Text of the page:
JetBlue will begin flying to 2 London airports from Boston this summer
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London’s calling. Again.
New York-based JetBlue on Tuesday announced the details of its long-awaited service from Boston Logan Airport to London.
Flights will begin this summer to both Heathrow (LHR) and Gatwick (LGW) airports, CEO Robin Hayes said at a press conference at the airport.
Service to Gatwick launches July 19 while the Heathrow nonstops start Aug. 22.
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“[London is] simply the largest market out of Boston that we don’t serve,” Hayes added.
On the Gatwick route, JetBlue Flight 2104 will depart Boston and land in London at 6:35 a.m. the next morning, all times local. The return – JetBlue Flight 1926 – departs London at 12:15 p.m. for a scheduled arrival in Boston at 3:02 p.m.
The Heathrow-bound service from Boston will operate as JetBlue Flight 1620, departing at 6:32 p.m. with a scheduled arrival of 6:30 a.m., all times local. The return to Boston on JetBlue Flight 1621 is slated for an 8:25 a.m. departure and an arrival at 11:13 a.m.
Introductory fares on the routes begin at $499 round trip in JetBlue’s “core” economy product and at $1,949 round trip for its seats in its lie-flat Mint business-class cabin.
Even before Boston, London had been a long time coming for JetBlue.
The airline first announced its long-rumored transatlantic plans in April, 2019, at the time stating that it planned to launch service from New York-JFK and Boston in 2021. In May of last year, the airline said that it would fly from New York-JFK with daily service to both London Heathrow and London Gatwick — flights from JFK to London Heathrow were set in August, with flights to Gatwick beginning in September, although the airline reduced frequencies for the first few months as various pandemic-related border restrictions remained in place.
Boston service, however, was postponed to 2022, with the airline citing pandemic-related aircraft delivery delays.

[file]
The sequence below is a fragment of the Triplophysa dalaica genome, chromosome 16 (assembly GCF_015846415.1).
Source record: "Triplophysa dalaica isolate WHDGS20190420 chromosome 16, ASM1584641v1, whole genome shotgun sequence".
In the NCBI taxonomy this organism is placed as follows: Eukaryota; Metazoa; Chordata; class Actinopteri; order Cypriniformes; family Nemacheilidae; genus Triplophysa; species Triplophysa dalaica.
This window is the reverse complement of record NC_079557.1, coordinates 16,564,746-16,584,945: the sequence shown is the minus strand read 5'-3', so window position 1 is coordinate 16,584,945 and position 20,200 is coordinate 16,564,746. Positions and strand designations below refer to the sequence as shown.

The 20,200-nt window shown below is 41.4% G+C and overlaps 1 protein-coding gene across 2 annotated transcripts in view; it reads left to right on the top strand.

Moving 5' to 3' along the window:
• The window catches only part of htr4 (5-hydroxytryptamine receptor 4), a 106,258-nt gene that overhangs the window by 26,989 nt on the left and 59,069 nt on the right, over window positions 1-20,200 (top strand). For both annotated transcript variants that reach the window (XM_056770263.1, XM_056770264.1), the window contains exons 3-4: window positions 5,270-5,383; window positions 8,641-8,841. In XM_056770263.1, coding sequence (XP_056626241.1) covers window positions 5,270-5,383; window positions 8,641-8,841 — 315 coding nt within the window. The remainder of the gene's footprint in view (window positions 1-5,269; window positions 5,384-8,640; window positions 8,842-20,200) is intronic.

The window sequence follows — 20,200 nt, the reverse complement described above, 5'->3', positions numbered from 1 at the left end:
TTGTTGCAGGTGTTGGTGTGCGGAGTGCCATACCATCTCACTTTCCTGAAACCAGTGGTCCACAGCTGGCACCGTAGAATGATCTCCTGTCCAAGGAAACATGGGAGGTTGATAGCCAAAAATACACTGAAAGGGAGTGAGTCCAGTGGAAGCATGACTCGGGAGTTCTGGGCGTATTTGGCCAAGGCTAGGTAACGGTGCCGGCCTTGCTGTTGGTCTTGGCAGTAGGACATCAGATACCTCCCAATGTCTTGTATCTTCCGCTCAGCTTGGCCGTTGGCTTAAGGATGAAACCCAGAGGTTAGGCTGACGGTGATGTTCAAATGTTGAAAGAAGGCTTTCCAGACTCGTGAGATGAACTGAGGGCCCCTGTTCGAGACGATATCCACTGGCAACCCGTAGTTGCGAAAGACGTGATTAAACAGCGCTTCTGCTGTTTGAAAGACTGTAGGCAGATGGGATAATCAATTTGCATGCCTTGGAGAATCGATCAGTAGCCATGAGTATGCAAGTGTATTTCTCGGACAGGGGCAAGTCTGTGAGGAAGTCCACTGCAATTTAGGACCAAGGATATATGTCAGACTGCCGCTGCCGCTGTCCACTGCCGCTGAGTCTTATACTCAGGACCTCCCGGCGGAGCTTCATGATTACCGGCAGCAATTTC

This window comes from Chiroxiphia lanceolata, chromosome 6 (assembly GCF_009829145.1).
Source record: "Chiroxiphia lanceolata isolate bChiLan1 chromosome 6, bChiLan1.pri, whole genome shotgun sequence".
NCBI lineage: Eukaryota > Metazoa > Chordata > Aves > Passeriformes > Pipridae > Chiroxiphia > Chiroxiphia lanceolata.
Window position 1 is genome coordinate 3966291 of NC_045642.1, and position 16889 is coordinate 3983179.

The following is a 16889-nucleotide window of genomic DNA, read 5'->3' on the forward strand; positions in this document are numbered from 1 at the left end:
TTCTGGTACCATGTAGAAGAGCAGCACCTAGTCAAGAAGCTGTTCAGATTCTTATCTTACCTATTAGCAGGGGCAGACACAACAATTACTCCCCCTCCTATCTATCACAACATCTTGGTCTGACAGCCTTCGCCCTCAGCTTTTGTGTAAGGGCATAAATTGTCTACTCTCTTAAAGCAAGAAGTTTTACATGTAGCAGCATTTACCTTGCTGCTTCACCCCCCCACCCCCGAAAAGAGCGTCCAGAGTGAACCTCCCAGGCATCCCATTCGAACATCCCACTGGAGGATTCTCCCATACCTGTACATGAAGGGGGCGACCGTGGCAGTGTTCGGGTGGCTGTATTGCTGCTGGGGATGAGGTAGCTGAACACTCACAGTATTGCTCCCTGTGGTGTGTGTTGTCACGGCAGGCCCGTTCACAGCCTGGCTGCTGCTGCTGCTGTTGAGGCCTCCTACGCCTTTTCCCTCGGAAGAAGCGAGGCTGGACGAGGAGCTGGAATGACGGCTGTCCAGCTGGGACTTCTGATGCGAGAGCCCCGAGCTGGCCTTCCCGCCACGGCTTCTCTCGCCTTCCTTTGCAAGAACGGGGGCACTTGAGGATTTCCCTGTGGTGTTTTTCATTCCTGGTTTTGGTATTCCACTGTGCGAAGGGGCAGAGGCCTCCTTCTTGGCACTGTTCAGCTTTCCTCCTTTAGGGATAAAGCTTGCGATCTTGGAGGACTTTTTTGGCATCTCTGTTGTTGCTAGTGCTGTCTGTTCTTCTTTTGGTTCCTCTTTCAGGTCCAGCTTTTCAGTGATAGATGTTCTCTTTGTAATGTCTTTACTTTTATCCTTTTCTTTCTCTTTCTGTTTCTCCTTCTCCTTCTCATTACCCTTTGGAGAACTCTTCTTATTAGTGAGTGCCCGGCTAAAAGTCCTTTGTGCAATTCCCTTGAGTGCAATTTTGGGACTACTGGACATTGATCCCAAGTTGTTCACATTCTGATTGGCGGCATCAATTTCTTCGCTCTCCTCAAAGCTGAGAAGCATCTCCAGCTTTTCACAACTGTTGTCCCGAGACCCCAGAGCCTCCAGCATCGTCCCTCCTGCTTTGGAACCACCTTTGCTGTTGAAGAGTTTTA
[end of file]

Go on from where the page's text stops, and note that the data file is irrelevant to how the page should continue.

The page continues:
The airline is bullish on the business opportunity presented by transatlantic travel, Hayes told TPG after Tuesday’s press conference, spurred by strong business on the initial New York-London routes.
“We thought that the majority of our point-of-sale would be the U.S., and that is the case, but our point-of-sale in the U.K. is actually higher than we expected at this point,” Hayes said.
Although most of the demand has been from leisure travelers and people visiting friends and relatives as both countries have reopened their borders, the airline is seeing business travel picking up on the route, especially in Mint business class, where Hayes said fares are often lower than similar nonstops.
“That gets people’s attention, since not every business traveler works for a big company with corporate fares,” he said.
One hinderence to growing the route, Hayes said, is the continuing requirement for passengers entering the U.S. to provide proof of a negative COVID-19 test taken within 24 hours of departure.
“Some people don’t want to take the risk of traveling and getting caught with COVID and being stuck,” he said. “I think that’s what’s actually driving this strong domestic market.”
JetBlue’s on-board product to Boston
Service from Boston, like New York’s London flights, will be operated using JetBlue’s Airbus A321LR fleet, equipped with the airline’s top-of-the-line Mint Suites and Studios.
The 22 Mint Suites feature seats in a 1-1 Herringbone layout, with seats angled slightly in towards the aisle. Each suite is fully enclosed and has a sliding door that closes all the way, and features a 17-inch screen, plenty of storage spaces, and an integrated wireless phone charger. The two Mint Studios at the front of the cabin have a ton of extra space, two windows, a belted side seat (so a travel companion can come and chat, or so you can move around a bit), and a 22-inch screen. The Studios have a price premium over the Suite.
There are also 114 “Core” economy seats, 24 of which are “Even More Space” extra legroom seats.
All 114 seats feature adjustable headrests with what the airline describes as “shoulder-friendly sidewalls.” Core seats have 10.1-inch screens, USB and standard AC power ports, and organized seat pockets.
The airline offers a unique meal service in Core on the eastbound flights, partnering with New York-based Dig Inn to design a boutique “build-your-own” meal option. TPG staffers who’ve flown with the airline to London in Core seating — including this reporter — have been impressed.
In addition to London, JetBlue has its eyes set on destinations deeper into Europe. The airline has 13 of the even more extended range A321XLR in its order book, with the first scheduled for delivery at the end of 2024, and executives have repeatedly teased further-flung destinations.
“[The A321XLR] will give us greater access into central and Eastern Europe,” JetBlue president Joanna Geraghty told TPG in October.
“If you think about the range of the -321LR, think Western Europe, and think: where we do well tends to be overpriced markets where service is inferior. So longer-term, could it be Amsterdam, Paris, or Dublin? Those are some of the locations that I think the plane would do well from a range perspective,” she added at the time.
Featured image by David Slotnick/The Points Guy.
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